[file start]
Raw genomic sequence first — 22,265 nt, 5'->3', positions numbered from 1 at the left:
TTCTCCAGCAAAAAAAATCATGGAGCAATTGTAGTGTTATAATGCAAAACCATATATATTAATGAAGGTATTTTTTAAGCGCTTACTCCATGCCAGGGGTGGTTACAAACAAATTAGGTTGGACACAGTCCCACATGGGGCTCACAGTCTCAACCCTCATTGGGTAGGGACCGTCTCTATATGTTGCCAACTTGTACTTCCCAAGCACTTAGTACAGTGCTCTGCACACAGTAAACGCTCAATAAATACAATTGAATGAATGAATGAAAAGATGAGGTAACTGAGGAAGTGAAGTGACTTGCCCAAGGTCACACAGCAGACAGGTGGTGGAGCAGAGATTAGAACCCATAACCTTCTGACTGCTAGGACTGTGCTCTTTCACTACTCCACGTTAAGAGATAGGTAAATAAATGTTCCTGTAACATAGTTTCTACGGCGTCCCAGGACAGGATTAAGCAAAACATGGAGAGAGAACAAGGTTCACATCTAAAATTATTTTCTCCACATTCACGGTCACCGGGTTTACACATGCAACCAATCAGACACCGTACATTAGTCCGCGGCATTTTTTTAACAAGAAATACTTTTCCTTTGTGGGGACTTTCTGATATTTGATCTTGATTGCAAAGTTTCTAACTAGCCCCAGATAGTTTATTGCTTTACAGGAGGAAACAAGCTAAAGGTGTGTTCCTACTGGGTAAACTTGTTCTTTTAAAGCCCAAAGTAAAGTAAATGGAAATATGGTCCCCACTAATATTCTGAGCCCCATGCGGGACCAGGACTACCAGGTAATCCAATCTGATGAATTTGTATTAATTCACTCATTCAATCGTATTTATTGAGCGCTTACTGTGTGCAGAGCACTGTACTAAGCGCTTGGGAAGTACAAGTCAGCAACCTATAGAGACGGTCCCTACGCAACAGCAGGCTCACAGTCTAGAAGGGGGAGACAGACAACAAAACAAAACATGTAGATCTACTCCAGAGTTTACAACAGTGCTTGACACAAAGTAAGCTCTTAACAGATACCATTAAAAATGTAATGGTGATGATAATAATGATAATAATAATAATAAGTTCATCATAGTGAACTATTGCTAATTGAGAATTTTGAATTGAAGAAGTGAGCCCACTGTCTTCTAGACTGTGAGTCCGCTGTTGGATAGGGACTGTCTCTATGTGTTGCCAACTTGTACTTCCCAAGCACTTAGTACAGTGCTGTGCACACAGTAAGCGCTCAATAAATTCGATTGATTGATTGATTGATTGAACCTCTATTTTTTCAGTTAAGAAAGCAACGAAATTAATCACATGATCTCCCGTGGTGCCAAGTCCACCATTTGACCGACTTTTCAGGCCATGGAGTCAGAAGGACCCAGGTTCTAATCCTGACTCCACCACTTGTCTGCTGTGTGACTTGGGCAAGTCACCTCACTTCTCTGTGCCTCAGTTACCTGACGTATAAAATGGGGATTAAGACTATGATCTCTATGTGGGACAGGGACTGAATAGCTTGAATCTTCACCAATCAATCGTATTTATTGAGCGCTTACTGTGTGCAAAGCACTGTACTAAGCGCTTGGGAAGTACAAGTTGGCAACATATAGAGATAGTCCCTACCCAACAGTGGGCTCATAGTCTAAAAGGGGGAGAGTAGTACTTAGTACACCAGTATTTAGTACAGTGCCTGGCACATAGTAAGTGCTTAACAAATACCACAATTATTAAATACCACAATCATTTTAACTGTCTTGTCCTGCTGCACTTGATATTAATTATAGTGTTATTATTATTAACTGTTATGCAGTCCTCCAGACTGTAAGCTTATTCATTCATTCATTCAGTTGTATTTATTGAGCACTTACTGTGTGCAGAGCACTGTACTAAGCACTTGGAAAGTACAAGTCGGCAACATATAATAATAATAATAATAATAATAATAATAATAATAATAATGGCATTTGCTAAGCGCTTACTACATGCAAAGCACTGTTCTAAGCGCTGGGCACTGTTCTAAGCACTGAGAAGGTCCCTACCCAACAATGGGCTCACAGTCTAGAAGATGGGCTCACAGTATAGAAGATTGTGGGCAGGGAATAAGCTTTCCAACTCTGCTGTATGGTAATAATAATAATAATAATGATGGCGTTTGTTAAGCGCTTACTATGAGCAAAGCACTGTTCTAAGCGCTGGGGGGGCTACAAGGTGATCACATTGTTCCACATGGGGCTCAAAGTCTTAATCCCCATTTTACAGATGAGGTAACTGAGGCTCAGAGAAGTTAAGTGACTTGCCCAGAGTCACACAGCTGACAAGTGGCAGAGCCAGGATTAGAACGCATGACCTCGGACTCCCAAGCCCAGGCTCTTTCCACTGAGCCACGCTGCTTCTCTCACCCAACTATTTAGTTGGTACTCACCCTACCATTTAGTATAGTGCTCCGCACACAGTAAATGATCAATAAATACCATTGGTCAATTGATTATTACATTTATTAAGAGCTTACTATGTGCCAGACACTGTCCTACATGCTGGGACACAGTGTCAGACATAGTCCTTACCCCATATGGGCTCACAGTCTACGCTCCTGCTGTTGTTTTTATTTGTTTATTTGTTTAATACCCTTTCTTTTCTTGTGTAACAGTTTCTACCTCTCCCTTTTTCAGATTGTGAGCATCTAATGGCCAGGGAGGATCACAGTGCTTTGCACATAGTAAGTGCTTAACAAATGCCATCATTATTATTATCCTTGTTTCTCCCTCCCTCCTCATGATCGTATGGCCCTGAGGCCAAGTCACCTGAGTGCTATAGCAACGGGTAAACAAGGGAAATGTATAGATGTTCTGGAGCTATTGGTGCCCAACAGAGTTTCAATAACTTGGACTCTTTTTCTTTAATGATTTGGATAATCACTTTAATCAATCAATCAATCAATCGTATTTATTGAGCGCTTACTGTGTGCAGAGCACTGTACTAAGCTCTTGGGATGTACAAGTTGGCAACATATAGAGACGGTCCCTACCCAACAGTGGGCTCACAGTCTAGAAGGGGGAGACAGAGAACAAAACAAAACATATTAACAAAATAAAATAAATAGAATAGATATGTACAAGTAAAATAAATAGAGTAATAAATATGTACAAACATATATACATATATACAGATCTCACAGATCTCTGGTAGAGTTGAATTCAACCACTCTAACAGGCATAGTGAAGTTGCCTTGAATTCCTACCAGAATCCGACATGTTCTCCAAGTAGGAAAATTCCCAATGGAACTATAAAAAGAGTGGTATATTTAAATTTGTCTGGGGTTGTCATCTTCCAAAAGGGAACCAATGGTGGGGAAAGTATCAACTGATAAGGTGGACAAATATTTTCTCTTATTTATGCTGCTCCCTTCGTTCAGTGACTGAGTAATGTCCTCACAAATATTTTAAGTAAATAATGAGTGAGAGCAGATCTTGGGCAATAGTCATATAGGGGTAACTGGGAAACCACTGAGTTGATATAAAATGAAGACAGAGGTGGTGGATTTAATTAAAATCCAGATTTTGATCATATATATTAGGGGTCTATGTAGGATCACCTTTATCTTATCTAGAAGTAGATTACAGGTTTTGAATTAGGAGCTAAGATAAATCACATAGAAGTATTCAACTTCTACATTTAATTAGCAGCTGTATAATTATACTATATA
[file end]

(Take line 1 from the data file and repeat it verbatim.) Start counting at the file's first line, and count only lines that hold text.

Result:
Raw genomic sequence first — 22,265 nt, 5'->3', positions numbered from 1 at the left: